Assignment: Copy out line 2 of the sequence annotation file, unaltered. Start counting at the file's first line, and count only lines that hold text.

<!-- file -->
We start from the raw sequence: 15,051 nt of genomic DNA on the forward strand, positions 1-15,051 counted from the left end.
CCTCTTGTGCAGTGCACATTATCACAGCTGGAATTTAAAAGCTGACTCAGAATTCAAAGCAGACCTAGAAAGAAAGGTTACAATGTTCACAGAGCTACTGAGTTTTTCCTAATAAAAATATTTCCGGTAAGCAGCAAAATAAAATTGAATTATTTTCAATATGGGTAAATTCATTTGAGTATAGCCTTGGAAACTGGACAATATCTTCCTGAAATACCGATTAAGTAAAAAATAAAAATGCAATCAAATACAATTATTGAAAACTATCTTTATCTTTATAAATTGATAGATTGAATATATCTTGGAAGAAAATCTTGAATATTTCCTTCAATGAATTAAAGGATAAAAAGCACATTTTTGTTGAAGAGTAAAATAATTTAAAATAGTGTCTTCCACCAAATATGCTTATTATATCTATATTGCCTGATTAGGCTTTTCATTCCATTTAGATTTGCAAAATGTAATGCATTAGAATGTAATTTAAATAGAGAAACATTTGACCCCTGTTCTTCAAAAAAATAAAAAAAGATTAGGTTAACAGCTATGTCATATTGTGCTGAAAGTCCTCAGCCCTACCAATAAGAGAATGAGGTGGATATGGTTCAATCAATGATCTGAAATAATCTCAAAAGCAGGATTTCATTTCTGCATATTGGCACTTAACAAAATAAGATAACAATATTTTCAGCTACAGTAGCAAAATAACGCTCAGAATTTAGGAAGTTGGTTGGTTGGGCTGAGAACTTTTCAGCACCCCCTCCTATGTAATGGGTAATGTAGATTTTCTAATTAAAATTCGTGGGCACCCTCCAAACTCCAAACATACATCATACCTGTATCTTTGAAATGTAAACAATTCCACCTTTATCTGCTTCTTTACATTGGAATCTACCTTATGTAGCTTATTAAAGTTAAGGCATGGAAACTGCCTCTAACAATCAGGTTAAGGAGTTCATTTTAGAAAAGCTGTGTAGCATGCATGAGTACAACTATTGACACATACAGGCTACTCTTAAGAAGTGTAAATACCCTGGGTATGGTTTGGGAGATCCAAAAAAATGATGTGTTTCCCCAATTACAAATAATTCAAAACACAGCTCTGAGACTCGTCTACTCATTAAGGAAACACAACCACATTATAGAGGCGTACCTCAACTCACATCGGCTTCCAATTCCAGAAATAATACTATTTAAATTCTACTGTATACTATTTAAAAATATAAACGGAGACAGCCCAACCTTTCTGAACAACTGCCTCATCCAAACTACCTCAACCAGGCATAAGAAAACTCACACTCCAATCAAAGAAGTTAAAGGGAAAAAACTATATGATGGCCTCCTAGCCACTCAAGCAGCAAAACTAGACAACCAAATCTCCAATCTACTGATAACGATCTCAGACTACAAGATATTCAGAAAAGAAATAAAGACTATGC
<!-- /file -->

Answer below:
CCTCTTGTGCAGTGCACATTATCACAGCTGGAATTTAAAAGCTGACTCAGAATTCAAAGCAGACCTAGAAAGAAAGGTTACAATGTTCACAGAGCTACTGAGTTTTTCCTAATAAAAATATTTCCGGTAAGCAGCAAAATAAAATTGAATTATTTTCAATATGGGTAAATTCATTTGAGTATAGCCTTGGAAACTGGACAATATCTTCCTGAAATACCGATTAAGTAAAAAATAAAAATGCAATCAAATACAATTATTGAAAACTATCTTTATCTTTATAAATTGATAGATTGAATATATCTTGGAAGAAAATCTTGAATATTTCCTTCAATGAATTAAAGGATAAAAAGCACATTTTTGTTGAAGAGTAAAATAATTTAAAATAGTGTCTTCCACCAAATATGCTTATTATATCTATATTGCCTGATTAGGCTTTTCATTCCATTTAGATTTGCAAAATGTAATGCATTAGAATGTAATTTAAATAGAGAAACATTTGACCCCTGTTCTTCAAAAAAATAAAAAAAGATTAGGTTAACAGCTATGTCATATTGTGCTGAAAGTCCTCAGCCCTACCAATAAGAGAATGAGGTGGATATGGTTCAATCAATGATCTGAAATAATCTCAAAAGCAGGATTTCATTTCTGCATATTGGCACTTAACAAAATAAGATAACAATATTTTCAGCTACAGTAGCAAAATAACGCTCAGAATTTAGGAAGTTGGTTGGTTGGGCTGAGAACTTTTCAGCACCCCCTCCTATGTAATGGGTAATGTAGATTTTCTAATTAAAATTCGTGGGCACCCTCCAAACTCCAAACATACATCATACCTGTATCTTTGAAATGTAAACAATTCCACCTTTATCTGCTTCTTTACATTGGAATCTACCTTATGTAGCTTATTAAAGTTAAGGCATGGAAACTGCCTCTAACAATCAGGTTAAGGAGTTCATTTTAGAAAAGCTGTGTAGCATGCATGAGTACAACTATTGACACATACAGGCTACTCTTAAGAAGTGTAAATACCCTGGGTATGGTTTGGGAGATCCAAAAAAATGATGTGTTTCCCCAATTACAAATAATTCAAAACACAGCTCTGAGACTCGTCTACTCATTAAGGAAACACAACCACATTATAGAGGCGTACCTCAACTCACATCGGCTTCCAATTCCAGAAATAATACTATTTAAATTCTACTGTATACTATTTAAAAATATAAACGGAGACAGCCCAACCTTTCTGAACAACTGCCTCATCCAAACTACCTCAACCAGGCATAAGAAAACTCACACTCCAATCAAAGAAGTTAAAGGGAAAAAACTATATGATGGCCTCCTAGCCACTCAAGCAGCAAAACTAGACAACCAAATCTCCAATCTACTGATAACGATCTCAGACTACAAGATATTCAGAAAAGAAATAAAGACTATGC